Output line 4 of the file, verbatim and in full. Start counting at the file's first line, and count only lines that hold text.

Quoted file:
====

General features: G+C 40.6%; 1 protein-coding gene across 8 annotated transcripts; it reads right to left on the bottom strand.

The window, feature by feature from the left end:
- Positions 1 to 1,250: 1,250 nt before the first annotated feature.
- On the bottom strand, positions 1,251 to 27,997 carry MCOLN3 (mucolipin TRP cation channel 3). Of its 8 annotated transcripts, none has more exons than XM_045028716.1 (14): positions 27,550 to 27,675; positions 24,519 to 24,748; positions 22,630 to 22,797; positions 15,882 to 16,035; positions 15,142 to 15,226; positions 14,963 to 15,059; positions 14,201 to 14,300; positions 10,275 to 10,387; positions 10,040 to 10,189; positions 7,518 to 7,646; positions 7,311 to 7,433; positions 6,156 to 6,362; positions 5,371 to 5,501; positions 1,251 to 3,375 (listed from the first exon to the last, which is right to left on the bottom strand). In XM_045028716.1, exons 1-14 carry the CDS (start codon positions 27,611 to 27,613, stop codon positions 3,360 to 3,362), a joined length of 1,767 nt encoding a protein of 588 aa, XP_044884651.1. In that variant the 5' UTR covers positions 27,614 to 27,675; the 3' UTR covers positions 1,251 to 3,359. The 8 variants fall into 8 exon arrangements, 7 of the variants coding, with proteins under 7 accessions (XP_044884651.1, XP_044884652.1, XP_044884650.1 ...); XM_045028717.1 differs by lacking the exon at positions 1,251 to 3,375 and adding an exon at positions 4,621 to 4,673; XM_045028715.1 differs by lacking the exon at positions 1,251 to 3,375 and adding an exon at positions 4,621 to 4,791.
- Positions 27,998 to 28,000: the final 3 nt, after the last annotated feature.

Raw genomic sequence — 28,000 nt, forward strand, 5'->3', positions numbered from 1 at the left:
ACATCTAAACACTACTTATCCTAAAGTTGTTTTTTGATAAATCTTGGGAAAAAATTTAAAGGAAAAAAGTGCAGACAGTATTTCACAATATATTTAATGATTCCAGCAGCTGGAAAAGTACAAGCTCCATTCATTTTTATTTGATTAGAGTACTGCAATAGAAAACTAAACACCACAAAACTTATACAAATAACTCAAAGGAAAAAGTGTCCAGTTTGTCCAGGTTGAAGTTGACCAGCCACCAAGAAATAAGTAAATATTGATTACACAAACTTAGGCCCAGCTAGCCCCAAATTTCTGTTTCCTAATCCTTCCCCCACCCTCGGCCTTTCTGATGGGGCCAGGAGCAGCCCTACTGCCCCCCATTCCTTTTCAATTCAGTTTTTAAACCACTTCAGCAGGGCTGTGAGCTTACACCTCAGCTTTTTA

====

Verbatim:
- On the bottom strand, positions 1,251 to 27,997 carry MCOLN3 (mucolipin TRP cation channel 3). Of its 8 annotated transcripts, none has more exons than XM_045028716.1 (14): positions 27,550 to 27,675; positions 24,519 to 24,748; positions 22,630 to 22,797; positions 15,882 to 16,035; positions 15,142 to 15,226; positions 14,963 to 15,059; positions 14,201 to 14,300; positions 10,275 to 10,387; positions 10,040 to 10,189; positions 7,518 to 7,646; positions 7,311 to 7,433; positions 6,156 to 6,362; positions 5,371 to 5,501; positions 1,251 to 3,375 (listed from the first exon to the last, which is right to left on the bottom strand). In XM_045028716.1, exons 1-14 carry the CDS (start codon positions 27,611 to 27,613, stop codon positions 3,360 to 3,362), a joined length of 1,767 nt encoding a protein of 588 aa, XP_044884651.1. In that variant the 5' UTR covers positions 27,614 to 27,675; the 3' UTR covers positions 1,251 to 3,359. The 8 variants fall into 8 exon arrangements, 7 of the variants coding, with proteins under 7 accessions (XP_044884651.1, XP_044884652.1, XP_044884650.1 ...); XM_045028717.1 differs by lacking the exon at positions 1,251 to 3,375 and adding an exon at positions 4,621 to 4,673; XM_045028715.1 differs by lacking the exon at positions 1,251 to 3,375 and adding an exon at positions 4,621 to 4,791.